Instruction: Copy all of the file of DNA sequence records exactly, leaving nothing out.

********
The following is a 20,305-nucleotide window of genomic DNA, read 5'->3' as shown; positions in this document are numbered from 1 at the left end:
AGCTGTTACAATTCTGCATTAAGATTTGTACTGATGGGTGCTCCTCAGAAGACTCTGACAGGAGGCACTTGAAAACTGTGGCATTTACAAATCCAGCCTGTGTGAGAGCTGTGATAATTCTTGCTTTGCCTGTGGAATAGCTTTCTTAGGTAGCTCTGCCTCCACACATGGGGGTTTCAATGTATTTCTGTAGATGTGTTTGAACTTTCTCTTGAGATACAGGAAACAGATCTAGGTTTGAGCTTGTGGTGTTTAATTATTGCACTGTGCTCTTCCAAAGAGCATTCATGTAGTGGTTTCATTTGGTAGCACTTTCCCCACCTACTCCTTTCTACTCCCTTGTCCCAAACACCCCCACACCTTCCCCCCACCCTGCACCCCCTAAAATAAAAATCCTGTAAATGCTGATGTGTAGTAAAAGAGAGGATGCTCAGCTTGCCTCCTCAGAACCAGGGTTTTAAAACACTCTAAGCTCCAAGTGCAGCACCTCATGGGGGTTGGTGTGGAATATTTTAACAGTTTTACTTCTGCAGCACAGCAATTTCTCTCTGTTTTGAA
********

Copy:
The following is a 20,305-nucleotide window of genomic DNA, read 5'->3' as shown; positions in this document are numbered from 1 at the left end:
AGCTGTTACAATTCTGCATTAAGATTTGTACTGATGGGTGCTCCTCAGAAGACTCTGACAGGAGGCACTTGAAAACTGTGGCATTTACAAATCCAGCCTGTGTGAGAGCTGTGATAATTCTTGCTTTGCCTGTGGAATAGCTTTCTTAGGTAGCTCTGCCTCCACACATGGGGGTTTCAATGTATTTCTGTAGATGTGTTTGAACTTTCTCTTGAGATACAGGAAACAGATCTAGGTTTGAGCTTGTGGTGTTTAATTATTGCACTGTGCTCTTCCAAAGAGCATTCATGTAGTGGTTTCATTTGGTAGCACTTTCCCCACCTACTCCTTTCTACTCCCTTGTCCCAAACACCCCCACACCTTCCCCCCACCCTGCACCCCCTAAAATAAAAATCCTGTAAATGCTGATGTGTAGTAAAAGAGAGGATGCTCAGCTTGCCTCCTCAGAACCAGGGTTTTAAAACACTCTAAGCTCCAAGTGCAGCACCTCATGGGGGTTGGTGTGGAATATTTTAACAGTTTTACTTCTGCAGCACAGCAATTTCTCTCTGTTTTGAA